you could guess the first part of this story... no problem! The places and faces may be different but it's fair to say that March 2020 looked a little bit more similar than different to everyone.
The 10 second version of mine is this..
I was just getting back on a plane from Bali to Manila (that had been somewhat of a home for the last 3 years), and then hopping over to Greece, to be with family for a couple of weeks before a schedule of Norway for a concert, Berlin (Cold war nerd alert!), Stockholm, Warsaw, relocating to Budapest, and a summer full of Greek island hopping, working, and exploring, before September for a safari in Kenya and Tanzania...
you get the point!
and then it all got cancelled, bit by bit, painfully slow and utterly unceremoniously.
Now you may think, and... so... that's nothing new.
But when you work for a travel company, and your whole life plan kinda depends around planes, borders, travel and happy moments... there is an extra layer of "oh no..." when you see the world closing.
lesson 1: Traveling vs. Escapism
For full transparency, I did travel around Greece and Hungary that summer. And although it wasn't with the same intentions I found a new way to explore more.
For the last few years I have been so focused on progressing through life in a measurable way. Get X grades, visit X many countries, make X amount of money, and suddenly, all of these things starting to seem so arbitary and meaningless (compared to global health).
Everything seemed so magical on the outside. My friends would be jealous over the perfectly instagrammable pictures and destinations I would get to explore while working at the same time.
After all I had just bid goodbye to a life in medicine and the science world for a life of adventure.
But on the inside, I was still waking up everyday stressing over whether things are going to work out, and how I need to be achieving X everyday or it's a day wasted.
The truth is you can travel away from a place but you can't travel away from yourself.
lesson 2: Take the long way home
In the three months that I was in Athens I walked more than I ever had before.
This has been one of my favorite things since I can remember. Growing up, my family would move almost every year to a different country. I would escape the isolation by going on very long walks every evening and discovering everything that was around.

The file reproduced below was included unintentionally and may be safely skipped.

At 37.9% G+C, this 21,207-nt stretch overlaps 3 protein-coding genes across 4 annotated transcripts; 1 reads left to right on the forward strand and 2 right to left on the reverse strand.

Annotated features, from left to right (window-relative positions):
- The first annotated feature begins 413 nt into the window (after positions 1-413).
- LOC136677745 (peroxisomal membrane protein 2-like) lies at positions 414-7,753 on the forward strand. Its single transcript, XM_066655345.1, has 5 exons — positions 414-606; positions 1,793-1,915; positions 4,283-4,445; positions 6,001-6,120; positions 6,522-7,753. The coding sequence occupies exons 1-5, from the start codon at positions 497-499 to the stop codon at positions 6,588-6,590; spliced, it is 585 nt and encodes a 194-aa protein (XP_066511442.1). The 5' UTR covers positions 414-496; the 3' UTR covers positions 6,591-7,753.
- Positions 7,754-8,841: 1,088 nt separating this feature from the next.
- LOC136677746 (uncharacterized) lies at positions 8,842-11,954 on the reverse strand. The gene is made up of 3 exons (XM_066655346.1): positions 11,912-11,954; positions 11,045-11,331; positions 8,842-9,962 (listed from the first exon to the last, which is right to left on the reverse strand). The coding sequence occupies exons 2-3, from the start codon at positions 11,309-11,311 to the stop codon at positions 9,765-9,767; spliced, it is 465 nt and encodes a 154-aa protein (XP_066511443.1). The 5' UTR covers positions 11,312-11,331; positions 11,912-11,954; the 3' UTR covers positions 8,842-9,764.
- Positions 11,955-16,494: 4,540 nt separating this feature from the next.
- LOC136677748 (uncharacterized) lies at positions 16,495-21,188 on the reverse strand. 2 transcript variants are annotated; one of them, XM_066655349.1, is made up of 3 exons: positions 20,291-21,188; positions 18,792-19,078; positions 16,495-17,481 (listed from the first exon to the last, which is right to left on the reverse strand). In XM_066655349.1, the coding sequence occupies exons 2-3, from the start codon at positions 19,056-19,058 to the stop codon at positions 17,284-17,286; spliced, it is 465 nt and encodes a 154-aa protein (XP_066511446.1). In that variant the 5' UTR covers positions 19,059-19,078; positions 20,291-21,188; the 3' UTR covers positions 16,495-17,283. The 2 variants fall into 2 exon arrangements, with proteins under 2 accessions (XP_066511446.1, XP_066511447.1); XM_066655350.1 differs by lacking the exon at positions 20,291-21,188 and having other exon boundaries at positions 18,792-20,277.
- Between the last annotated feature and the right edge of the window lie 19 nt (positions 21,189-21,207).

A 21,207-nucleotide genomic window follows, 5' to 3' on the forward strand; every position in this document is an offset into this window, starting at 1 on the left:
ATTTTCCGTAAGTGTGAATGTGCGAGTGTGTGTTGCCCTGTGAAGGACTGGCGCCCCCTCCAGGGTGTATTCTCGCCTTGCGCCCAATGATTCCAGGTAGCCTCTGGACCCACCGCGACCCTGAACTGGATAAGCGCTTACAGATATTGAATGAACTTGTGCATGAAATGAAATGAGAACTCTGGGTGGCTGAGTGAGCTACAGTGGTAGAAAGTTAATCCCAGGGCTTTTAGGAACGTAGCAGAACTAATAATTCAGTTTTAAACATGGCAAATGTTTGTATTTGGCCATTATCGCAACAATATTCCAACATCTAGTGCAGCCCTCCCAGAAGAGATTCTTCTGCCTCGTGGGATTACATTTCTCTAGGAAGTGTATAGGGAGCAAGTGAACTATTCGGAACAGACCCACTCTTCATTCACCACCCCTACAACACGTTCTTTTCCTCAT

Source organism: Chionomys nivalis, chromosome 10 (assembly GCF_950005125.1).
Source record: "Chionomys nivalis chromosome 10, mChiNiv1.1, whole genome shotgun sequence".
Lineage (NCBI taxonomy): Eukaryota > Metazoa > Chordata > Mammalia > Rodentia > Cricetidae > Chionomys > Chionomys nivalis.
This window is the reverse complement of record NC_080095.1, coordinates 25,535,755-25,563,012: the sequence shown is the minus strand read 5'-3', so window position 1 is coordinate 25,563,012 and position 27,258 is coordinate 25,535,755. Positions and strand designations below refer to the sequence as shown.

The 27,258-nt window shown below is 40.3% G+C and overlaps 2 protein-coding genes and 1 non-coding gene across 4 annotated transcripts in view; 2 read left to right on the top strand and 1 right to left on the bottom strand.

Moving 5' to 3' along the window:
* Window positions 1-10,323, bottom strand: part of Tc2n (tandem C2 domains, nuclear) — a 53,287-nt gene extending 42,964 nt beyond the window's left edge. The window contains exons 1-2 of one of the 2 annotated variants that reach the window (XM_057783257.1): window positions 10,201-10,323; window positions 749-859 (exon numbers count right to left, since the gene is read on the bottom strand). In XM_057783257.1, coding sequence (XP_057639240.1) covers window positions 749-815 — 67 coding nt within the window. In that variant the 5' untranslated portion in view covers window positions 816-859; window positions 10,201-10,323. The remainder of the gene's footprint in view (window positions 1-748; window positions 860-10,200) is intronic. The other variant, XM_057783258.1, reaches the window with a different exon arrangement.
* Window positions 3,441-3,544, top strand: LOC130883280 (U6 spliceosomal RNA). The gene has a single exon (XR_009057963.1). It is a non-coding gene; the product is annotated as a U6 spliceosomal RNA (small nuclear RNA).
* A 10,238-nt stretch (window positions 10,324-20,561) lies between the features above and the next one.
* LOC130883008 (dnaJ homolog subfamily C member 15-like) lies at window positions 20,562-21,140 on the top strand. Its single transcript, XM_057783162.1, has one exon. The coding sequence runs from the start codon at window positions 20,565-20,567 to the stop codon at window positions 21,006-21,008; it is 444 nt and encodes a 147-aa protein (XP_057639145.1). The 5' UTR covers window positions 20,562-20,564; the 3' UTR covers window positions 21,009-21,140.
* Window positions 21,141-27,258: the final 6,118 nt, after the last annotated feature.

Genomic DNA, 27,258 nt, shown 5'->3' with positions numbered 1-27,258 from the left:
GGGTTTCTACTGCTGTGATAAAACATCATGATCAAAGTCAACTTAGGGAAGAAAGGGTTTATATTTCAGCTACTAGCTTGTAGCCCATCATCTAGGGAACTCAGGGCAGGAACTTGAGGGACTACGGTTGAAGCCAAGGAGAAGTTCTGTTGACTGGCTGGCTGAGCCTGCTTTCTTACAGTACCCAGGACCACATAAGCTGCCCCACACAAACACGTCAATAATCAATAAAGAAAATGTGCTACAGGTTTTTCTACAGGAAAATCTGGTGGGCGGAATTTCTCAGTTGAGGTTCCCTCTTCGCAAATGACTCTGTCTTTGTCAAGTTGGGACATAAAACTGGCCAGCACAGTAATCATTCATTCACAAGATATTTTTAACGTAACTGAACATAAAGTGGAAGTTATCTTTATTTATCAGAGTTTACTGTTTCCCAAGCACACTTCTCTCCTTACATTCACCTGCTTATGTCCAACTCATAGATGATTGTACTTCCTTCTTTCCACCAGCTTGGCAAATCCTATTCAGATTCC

During my time in Athens, I climbed to Mt. Lucabettus over 20 times. I took every side street that led home, I tried new bakeries and treats and discovered new neighborhoods every chance I had.
This place had been an unofficial home for a year yet I knew so little about it!
The first thing I did when things started to open up again was a little tour of Anafiotika, the area perched on the side of the Acropolis hill. We got to learn about the little churches and communities of this area from a group of volunteers that maintain the cultural sites in the area.
It was so beautiful to spend a few hours just listening, taking pictures and taking everything in without thinking... okay what's next.
lesson 3: Having a home makes the travel-part more fun
As a third-culture kid I grew up without a strong sense of home.
The majority of my extended family has always been based in beautiful northern Greece, in Thessaloniki. That's where I was born and spent most of my childhood, but it was never a home to swiftly go back to.
In 2020, I thought Budapest would be my base for the next few years. But as fate has it, a few magical drops of love and adventure calling and I made the jump back to New Zealand.. for a guy!
Pretty cool story to tell our kids one day... love in the times of a pandemic!
Looking back and forth to all the adventures of last year and the once planned for the time ahead, I feel so much more safety and excitement knowning that there is a place that will always be and feel like home.
lesson 4: what's your why
It used to be that noone ever had to justify travel.
"but why?" ... it's not something you would hear often when describing the next adventure that was awaiting.
But when the risk/benefit equation with travel shifted all of a sudden you had to justify why.
Why take any risk when all is seemingly well and stable here. Why not do it later? Why not wait a couple of years? Why this country and not that? why? why? why?
For me the answer lies half way between "well travel is a way of living and I wouldn't want it any other way" and "why wait when no one has promised you that another day will come".
Always keeping things safe!
lesson 5: The best lesson
The best lesson out of this last year of no travel is that as cliche as it sounds the voyage is not something that stops. There are so many ways to travel close to home, ways to travel through books, movies, stories, people, food... oh I could go on and on forever.
There are so many different reasons to travel. And for me, it will always come back to people.
This year I have reached out, and had more meaningful converstations than ever before. I have reconnected with friends and loved ones all around the world that were facing the same major disruption albeit within a different reality.
Although most of my trips never came to be in 2020, I know that every single trip in the years to come will be cherished and loved in a way that I wouldn't be capable of before.
My main goal with this blog is not to monetise, advertise or sell a service.. it's to build a community. If you love traveling slow and want to experience the most that world has to give I would love to hear from you at withgiota. That's the place where I share and connect with people like you the most.
Until then, keep the adventure alive!